Monday, August 25, 2014

Keep A Weather Eye Out

When someone tells you to keep a weather eye out or on something they mean watch it very carefully so you don't end up blindsided by change. That's always good advice when growing anything, but it's especially true about summer squash, cucumbers and other members of the Cucurbita pepo group. Once they start bearing fruit, it takes daily inspection to make sure you don't overlook some tender prize. And If you skip a few days of inspection you may find yourself looking at living baseball bats, because as tender as they are when they're young and small, they easily become tough skinned behemoths in a very short time.

These beauties will escape that fate. They'll make a nice side dish after they are battered and lightly fried.

Thursday, August 21, 2014

Long Time Coming

It's not supermarket pretty and it has certainly been a long time in coming. But the first large tomato has finally ripened and will soon be followed by others. The weather certainly hasn't been what it should be. Although there has been sufficient rain, the long stretches of hot weather that tomatoes, melons and other plants love best have been in short supply. Despite the unusual weather, it looks like things will work out well after all. And that suits me just fine!

Tuesday, August 12, 2014

A Plethora Of Lycopersica

Humans in Central and South America had been eating tomatoes since at least 500 B.C., but it took the Spaniards to spread this versatile vegetable to Asia, through the Philippines and to Europe.

A member of the deadly nightshade family of plants, rumors persisted for years in Europe that tomatoes were poisonous. And for some time the plants were grown as nothing more than ornamentation or conversation pieces. Of course, there is always some adventurous soul who will try anything. And once Europeans learned that it was the leaves and not the fruit that was poisonous, they couldn't get enough of this strange, shiny import from the Americas.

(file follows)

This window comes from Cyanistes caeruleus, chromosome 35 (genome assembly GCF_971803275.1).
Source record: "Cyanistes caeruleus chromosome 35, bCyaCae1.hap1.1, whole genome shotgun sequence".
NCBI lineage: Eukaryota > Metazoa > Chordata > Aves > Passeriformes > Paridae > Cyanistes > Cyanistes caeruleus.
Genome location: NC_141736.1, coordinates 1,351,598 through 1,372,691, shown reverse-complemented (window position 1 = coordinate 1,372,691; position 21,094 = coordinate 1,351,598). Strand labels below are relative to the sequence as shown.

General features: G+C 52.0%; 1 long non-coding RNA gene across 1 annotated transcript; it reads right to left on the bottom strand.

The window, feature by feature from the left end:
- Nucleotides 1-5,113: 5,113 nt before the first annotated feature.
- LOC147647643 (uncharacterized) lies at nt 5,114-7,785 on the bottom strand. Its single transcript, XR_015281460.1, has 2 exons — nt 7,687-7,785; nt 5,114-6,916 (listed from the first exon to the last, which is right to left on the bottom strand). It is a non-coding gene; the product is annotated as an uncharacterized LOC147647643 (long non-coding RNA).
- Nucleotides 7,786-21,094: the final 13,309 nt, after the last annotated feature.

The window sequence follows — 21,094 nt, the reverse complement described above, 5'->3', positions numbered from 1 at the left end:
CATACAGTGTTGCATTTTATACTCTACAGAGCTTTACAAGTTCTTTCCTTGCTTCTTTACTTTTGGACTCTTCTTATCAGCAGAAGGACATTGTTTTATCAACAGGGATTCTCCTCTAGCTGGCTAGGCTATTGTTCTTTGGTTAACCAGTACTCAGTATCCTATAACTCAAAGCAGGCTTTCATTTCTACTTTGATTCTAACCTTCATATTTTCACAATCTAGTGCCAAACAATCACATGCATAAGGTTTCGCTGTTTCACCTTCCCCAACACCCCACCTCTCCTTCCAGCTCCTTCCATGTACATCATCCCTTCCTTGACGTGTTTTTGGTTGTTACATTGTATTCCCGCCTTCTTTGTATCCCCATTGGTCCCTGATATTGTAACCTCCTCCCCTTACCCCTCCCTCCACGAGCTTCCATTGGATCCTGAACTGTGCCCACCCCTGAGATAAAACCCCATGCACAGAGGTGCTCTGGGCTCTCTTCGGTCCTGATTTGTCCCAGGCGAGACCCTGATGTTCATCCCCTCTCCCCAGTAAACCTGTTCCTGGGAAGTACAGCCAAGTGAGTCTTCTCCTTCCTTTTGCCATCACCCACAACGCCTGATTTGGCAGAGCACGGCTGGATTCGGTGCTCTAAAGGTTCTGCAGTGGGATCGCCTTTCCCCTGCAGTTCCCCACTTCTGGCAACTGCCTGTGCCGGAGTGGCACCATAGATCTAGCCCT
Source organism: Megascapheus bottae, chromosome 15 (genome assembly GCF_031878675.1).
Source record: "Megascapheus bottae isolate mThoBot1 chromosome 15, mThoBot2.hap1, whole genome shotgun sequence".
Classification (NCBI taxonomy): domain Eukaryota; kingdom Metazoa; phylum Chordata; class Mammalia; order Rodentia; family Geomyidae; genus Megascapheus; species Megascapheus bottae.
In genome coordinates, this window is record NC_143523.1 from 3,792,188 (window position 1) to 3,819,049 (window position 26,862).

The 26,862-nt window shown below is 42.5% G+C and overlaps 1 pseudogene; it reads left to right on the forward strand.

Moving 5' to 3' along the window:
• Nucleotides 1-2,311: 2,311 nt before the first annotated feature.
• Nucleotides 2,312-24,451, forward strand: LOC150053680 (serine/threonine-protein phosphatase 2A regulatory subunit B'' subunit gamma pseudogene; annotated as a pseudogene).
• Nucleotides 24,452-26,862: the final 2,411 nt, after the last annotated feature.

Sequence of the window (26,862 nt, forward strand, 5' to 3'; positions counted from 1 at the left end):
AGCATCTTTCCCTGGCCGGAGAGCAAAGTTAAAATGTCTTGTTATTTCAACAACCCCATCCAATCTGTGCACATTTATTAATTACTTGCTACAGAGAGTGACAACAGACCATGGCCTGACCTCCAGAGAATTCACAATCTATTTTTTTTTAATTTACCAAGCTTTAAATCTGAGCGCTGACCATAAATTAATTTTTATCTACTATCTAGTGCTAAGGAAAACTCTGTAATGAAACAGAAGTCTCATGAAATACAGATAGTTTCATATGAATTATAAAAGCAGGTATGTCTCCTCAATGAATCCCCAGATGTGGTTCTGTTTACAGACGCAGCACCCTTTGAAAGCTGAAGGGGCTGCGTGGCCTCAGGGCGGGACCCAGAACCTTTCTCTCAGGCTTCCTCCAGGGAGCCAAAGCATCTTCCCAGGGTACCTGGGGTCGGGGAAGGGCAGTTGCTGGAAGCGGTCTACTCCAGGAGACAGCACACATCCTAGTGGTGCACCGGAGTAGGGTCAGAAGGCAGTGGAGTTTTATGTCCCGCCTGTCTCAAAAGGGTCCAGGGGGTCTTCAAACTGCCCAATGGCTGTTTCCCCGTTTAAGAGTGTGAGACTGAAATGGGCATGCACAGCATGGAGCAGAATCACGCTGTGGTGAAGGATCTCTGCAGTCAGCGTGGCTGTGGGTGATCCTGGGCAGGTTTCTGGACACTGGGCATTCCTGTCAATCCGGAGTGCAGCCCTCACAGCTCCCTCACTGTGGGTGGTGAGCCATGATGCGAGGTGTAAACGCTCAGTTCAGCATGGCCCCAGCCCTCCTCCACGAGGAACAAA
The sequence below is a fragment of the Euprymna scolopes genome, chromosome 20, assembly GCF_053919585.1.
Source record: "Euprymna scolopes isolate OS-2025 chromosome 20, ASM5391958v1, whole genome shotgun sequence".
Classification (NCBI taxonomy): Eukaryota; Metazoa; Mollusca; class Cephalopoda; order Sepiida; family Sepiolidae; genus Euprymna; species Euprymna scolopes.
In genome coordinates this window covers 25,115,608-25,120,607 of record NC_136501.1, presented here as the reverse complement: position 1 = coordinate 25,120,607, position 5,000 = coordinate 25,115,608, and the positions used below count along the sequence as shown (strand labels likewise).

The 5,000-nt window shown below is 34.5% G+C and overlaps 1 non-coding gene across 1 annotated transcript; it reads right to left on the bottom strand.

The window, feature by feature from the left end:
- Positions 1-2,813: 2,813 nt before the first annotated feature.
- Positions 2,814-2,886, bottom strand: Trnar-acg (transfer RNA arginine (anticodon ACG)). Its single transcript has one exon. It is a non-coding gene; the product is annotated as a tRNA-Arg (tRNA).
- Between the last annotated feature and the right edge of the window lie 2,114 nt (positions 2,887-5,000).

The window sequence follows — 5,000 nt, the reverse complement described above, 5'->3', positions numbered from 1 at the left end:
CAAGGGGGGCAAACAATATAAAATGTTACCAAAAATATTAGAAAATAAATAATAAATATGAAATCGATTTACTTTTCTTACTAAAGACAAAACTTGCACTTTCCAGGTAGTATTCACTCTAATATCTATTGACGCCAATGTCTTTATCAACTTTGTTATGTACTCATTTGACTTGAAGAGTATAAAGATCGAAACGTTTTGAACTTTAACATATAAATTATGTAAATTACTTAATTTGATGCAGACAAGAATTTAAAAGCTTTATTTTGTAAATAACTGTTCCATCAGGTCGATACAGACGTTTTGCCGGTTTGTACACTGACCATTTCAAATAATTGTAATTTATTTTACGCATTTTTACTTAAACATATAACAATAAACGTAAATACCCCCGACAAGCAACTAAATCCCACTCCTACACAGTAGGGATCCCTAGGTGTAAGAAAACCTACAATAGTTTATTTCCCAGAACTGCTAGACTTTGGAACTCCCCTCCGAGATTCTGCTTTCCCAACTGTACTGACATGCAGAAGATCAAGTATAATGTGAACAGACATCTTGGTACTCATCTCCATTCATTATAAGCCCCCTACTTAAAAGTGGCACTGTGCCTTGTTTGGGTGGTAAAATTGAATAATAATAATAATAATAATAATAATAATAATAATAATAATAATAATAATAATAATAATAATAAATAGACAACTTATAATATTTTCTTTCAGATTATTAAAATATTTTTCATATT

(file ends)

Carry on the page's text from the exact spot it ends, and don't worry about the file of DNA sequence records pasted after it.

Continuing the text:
This year I have about a dozen small containers planted with Tiny Tom, Tumbling Tom and Peardrop varieties. And as you can see from the photo above, the plants have given an abundant harvest.

Friday, August 8, 2014

A Familiar Friend

The stripped delicata squash plant has started fruiting. I love this variety for its taste, its resistance to powdery mildew and the fact that it keeps well for months after harvesting in dark, cool, dry places like the corner of a garage.

Thursday, August 7, 2014

The Wait Is Over

I revel in this time of year. The container cherry tomatoes are ripening so fast I can hardly keep up. Fortunately, I know just what to do with them; cherry tomato pizza with homemade pesto and marinara sauce anyone?

Wednesday, August 6, 2014

First Time's The Charm

There are thousands of people around the country that are dedicated to producing new varieties of tomatoes that can be grown in containers. My hat is off to those who came up with this variety known as Peardrop. They are tasty, juicy and have a sweetness that is just perfect. I'm definitely going to save some seeds so I can grow these again next season!

Tuesday, August 5, 2014

Crated Basil

A quartet of lettuce leaf basil plants is doing quite well in this planter made from a re-purposed milk crate and a plastic trash bag. Pesto anyone?

Monday, August 4, 2014

Song Of The Cicadas

Summer is ending. Summer is fleeting. Soon it'll be cold, snowy and sleeting.

The cicadas are out in full force and singing up a storm. And no matter what lyrics one might put to their tune, the chorus would undoubtedly be something like the sentences at the start of this entry. Gardening this year had a later start than usual because it seemed that Mother Nature didn't really want to start spring. Planting in this area was three to four weeks later than usual. But the time of bounty is upon us and the first summer squash is in. I hope my straight neck squash plant lives up to the prolific nature of average summer squash plants, because there isn't much time left before the cool nights return and the autumnal equinox is upon us.